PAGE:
24. Australia firmly rejects any suggestion that it has not made a serious attempt to rebut New Zealand’s arguments in relation to Article 2.2. In paragraph 344 of Australia’s first written submission, Australia notes that there is a substantial overlap in New Zealand’s technical and scientific arguments under Articles 5.1 and 2.2, and that it would therefore address them together. Australia then proceeds with a 150 page comprehensive rebuttal of New Zealand’s scientific and technical arguments. In addition, Australia’s first written submission also contains a substantive alternative argument in relation to Article2.2. Accordingly, there is no doubt whatsoever that Australia has responded very directly to New Zealand’s arguments in relation to Article 2.2.
25. New Zealand has attempted to reverse the burden of proof in relation to Article 2.2. Australia’s position on the burden of proof applicable to Article 2.2 is based on a straightforward application of the customary rules of interpretation of public international law to that provision. Put simply, the third requirement of Article 2.2 is couched in negative terms. Namely, Members must ensure that their measures are “not maintained without sufficient scientific evidence”. The provision does not say that Members must ensure that their measures are “maintained with sufficient scientific evidence”.
26. In Australia’s view, the drafters of the SPS Agreement very deliberately chose this formulation of words to emphasise that complainants bear a heavy evidentiary burden in establishing a breach of the third requirement of Article 2.2. It requires the complainant to positively prove insufficiency of the scientific evidence in relation to the measures at issue. In the context of this dispute, this means that New Zealand must positively demonstrate that the IRA Team’s evaluation of the scientific evidence was not objective and credible.
Scientific and technical arguments
27. During this hearing, New Zealand has introduced a few new scientific and technical arguments in relation to European canker and apple leafcurling midge. Nothing new has been introduced in relation fire blight.
28. Australia firmly rejects New Zealand’s assertion that it is attempting to re-write the Final IRA Report in relation to European canker, or any other pest at issue. As the respondent in this dispute, Australia is clearly entitled to rebut New Zealand’s claims and arguments in order to defend the consistency of its measures. This is not equivalent to re-writing the Final IRA Report; it is simply usual practice under the WTO dispute settlement system.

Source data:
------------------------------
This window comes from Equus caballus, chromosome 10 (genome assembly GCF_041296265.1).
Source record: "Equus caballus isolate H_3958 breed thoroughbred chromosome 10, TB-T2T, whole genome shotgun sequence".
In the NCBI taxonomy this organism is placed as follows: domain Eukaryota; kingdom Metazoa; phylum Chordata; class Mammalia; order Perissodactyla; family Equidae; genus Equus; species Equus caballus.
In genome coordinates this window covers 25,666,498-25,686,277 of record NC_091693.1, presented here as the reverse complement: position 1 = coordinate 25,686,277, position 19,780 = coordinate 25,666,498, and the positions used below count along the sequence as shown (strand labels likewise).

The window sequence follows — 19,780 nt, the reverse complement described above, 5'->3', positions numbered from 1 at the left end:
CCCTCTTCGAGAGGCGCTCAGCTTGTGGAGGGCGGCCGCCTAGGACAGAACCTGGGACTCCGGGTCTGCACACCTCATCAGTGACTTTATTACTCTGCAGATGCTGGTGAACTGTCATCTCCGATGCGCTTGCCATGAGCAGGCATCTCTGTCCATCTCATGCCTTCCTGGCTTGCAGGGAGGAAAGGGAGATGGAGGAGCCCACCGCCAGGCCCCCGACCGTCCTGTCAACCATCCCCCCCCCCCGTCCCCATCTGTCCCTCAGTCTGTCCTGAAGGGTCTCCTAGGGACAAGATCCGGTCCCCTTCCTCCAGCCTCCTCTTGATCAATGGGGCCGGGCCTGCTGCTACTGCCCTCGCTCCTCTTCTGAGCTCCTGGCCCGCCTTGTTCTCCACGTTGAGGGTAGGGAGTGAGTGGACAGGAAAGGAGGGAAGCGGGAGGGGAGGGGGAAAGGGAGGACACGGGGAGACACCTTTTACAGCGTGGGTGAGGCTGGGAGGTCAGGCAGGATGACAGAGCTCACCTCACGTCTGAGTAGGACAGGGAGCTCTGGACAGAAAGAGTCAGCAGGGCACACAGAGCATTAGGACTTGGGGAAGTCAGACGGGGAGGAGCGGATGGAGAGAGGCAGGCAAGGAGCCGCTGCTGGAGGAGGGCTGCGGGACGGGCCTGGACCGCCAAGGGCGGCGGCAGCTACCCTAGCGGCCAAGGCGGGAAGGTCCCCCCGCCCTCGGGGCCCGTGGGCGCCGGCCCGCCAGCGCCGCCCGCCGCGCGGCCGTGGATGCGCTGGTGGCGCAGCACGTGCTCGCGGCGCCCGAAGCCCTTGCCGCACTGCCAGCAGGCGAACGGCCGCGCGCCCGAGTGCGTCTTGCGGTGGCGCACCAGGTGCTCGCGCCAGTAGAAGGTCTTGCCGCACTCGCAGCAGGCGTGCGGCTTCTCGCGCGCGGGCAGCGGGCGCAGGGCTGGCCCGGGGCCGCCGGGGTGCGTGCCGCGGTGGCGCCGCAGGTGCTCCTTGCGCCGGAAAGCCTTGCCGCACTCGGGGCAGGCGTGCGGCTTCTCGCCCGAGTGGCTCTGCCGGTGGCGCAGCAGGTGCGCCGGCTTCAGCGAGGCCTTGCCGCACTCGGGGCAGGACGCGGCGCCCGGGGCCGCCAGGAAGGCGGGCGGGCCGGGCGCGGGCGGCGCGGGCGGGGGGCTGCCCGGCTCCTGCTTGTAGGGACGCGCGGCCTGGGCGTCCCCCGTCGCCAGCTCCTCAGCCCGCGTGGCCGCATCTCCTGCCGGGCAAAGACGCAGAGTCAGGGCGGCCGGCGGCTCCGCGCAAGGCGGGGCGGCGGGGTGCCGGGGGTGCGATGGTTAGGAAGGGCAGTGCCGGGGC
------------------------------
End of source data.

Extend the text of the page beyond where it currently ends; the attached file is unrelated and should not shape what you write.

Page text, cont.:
29. New Zealand criticises Australia for introducing an “alternative climate analysis”, suggesting that this somehow acknowledges the inadequacy of the “original climatic risk assessment” in the Final IRA Report. However, New Zealand fundamentally misunderstands Australia’s position. Environmental conditions, including climate, are only one of the three key criteria which determine disease development. New Zealand’s fixation with climate analysis ignores the other two key criteria, the pathogen and the host. In contrast, the IRA Team took into account all three criteria in its assessment of European canker as demonstrated by the Final IRA Report. Moreover, contrary to what New Zealand alleges, the climate analysis contained in Annex 2 of Australia’s first written submission is not directed at patching up the Final IRA Report. Rather, it was merely introduced to rebut New Zealand’s climate analysis - in doing so it confirms the credible and objective analysis set out in the Final IRA Report.
30. New Zealand continues to erroneously equate the significant apples trade from Tasmania with insignificant apples trade from the four diseased orchards in Spreyton. Australia notes New Zealand’s assertions as to the volume of trade moving out of the Spreyton area during the period of the outbreak, and looks forward to receiving the evidence referred to by New Zealand.
Apple leafcurling midge
31. New Zealand claims in its opening statement at paragraph 105 that Australia included AQIS inspections at the border as a component of Australia’s unrestricted risk analysis in relation to apple leafcurling midge. This is simply not true. In this regard, Australia refers the Panel to page 23 of the Final IRA Report, which states that “possible AQIS on-arrival inspection for quarantine pests associated with apples is not considered in the assessment of unrestricted risk”.
32. Australia notes that New Zealand has introduced a purported clarification of the Rogers et al 2006 paper on apple leafcurling midge. Australia does not consider that it clarifies how New Zealand derives an overall viability rate of 15% from that study. Australia will further address the content of the Rogers et al 2006 study, together with Exhibit NZ-102, at a later stage of the proceedings. Suffice to say, New Zealand’s assertion with respect to this paper does not impugn the IRA Team’s assessment of the probability of importation of apple leafcurling midge.
The AQIS audit requirement has been misunderstood by New Zealand